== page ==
Rhonda Fanning

Rhonda is the newest member of the KUT News team, joining in late 2013 as producer for KUT's new daily news program, The Texas Standard. Rhonda will forever be known as the answer to the trivia question, “Who was the first full-time hire for The Texas Standard?”  She’s an Iowa native who got her start in public radio at WFSU in Tallahassee, while getting her Master's Degree in Library Science at Florida State University. Prior to joining KUT and The Texas Standard, Rhonda was a producer for Wisconsin Public Radio. 

From Texas Standard:

Despite the struggle President Donald Trump has had moving his agenda through Congress, his presidency is still likely to leave a major mark on U.S. law.

From Texas Standard:

President Trump put himself back into the debate over Confederate monuments Thursday. In the wake of the violence in Charlottesville over the weekend, he tweeted in defense of the monuments, saying the country is “being ripped apart” with their removal.

From Texas Standard:

Even though the Texas Legislature failed to pass measures to reform property taxes or the school finance system during the regular and special sessions, the Federal Reserve Bank of Dallas says the Texas economy continues to grow at a solid pace.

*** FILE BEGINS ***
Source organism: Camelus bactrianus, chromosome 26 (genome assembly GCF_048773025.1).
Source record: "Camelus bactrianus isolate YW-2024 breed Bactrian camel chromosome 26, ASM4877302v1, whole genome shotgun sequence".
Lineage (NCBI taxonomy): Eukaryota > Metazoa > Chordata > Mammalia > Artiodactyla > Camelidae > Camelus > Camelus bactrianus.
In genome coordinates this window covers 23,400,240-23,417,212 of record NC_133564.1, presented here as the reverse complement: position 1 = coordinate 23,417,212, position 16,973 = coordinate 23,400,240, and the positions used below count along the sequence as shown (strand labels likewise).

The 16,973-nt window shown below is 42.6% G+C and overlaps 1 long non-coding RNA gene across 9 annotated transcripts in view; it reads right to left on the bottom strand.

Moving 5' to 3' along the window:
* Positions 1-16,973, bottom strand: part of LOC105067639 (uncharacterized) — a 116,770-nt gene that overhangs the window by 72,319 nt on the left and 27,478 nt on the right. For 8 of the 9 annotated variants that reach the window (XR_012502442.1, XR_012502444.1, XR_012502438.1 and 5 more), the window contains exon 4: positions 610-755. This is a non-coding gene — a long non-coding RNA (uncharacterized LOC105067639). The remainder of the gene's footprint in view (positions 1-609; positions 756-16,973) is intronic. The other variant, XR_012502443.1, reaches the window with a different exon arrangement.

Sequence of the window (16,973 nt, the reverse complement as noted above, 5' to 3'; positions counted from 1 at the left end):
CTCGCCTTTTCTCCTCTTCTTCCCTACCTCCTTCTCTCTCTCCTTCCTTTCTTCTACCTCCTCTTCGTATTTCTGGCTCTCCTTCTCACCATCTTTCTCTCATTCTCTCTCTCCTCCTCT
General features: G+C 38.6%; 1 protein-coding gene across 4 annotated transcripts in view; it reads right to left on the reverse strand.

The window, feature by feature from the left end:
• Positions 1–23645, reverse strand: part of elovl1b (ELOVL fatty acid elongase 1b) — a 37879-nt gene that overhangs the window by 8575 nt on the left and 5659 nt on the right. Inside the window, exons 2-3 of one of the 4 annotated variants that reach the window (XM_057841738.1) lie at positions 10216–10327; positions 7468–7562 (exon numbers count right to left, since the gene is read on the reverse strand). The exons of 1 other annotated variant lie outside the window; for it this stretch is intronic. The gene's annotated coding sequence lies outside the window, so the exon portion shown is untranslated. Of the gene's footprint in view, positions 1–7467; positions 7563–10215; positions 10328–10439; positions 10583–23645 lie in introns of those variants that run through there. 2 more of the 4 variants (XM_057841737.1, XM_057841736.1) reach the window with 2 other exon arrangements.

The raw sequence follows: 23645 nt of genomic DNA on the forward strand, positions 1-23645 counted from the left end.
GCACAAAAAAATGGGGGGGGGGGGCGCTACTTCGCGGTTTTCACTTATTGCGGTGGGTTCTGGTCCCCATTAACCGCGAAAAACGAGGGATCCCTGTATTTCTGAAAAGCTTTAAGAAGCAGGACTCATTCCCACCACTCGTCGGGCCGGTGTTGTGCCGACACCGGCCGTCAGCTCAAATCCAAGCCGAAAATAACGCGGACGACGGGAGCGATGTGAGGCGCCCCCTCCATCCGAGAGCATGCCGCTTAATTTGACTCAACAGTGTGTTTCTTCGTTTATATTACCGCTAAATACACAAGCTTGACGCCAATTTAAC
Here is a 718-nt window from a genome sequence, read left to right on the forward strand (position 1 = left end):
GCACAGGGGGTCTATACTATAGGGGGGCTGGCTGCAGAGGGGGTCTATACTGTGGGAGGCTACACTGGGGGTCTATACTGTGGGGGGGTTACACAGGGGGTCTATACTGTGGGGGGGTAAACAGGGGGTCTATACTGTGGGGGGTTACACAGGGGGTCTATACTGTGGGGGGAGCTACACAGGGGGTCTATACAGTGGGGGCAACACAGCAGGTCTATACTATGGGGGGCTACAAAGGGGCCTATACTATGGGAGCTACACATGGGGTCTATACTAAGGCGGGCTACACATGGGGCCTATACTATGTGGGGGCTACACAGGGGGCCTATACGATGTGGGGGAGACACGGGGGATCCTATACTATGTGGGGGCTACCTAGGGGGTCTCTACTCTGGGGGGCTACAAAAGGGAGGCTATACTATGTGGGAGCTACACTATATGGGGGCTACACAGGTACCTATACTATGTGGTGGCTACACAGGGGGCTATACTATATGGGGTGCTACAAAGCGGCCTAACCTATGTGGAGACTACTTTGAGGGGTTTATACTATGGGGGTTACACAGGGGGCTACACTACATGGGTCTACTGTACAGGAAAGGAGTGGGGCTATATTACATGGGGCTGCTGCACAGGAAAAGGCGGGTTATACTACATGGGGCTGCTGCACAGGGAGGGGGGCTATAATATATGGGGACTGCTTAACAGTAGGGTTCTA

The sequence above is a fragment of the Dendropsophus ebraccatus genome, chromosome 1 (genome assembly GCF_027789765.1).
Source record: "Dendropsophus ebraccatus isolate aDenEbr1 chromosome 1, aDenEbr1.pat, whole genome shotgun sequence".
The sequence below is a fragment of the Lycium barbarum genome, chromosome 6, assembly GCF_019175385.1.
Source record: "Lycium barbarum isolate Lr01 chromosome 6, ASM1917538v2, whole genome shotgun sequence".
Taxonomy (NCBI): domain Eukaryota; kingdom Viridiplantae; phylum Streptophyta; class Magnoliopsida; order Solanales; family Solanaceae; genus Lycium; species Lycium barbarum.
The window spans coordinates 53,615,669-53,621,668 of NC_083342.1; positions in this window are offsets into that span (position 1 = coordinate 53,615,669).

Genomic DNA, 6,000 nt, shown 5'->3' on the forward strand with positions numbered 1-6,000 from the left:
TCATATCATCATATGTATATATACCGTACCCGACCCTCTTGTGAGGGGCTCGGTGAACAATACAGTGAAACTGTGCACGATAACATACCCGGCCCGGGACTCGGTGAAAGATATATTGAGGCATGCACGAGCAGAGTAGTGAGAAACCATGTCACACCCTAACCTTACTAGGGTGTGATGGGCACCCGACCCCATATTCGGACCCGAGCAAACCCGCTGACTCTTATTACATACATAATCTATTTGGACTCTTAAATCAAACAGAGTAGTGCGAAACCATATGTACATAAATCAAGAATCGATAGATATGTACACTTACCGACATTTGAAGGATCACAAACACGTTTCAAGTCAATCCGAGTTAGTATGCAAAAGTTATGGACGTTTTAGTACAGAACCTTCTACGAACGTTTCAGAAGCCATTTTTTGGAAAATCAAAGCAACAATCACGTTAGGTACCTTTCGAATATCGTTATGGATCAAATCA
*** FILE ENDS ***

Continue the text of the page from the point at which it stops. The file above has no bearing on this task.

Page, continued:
Comptroller Glenn Hegar is the chief tax collector, accountant and revenue estimator for the state government. Among his responsibilities is providing the legislature with an estimate of state revenue before each regular legislative session.

 

From Texas Standard:

President Donald Trump staged one of the most memorable press conferences in U.S. history Tuesday afternoon: a combative exchange about last weekend's violence in Charlottesville, Va. It was an opportunity to reinforce his heavily scripted message from Monday, condemning neo-Nazis and white supremacists. Instead, he went off script, reiterating talking points of the self-described “alt-right.”

From Texas Standard:

It's not unheard of for an obituary to be published by mistake. A few years ago, People.com put up an obit for actor Kirk Douglas, who – at 100 – is still alive.

Something similar happened to Dallas-based Half Price Books chain, Austin’s BookPeople and independent bookstores across the country when the first e-reader made its debut. The death knell never rang so loud.

But it turns out bookstores aren't dead after all, at least not some of the best-known ones in Texas.

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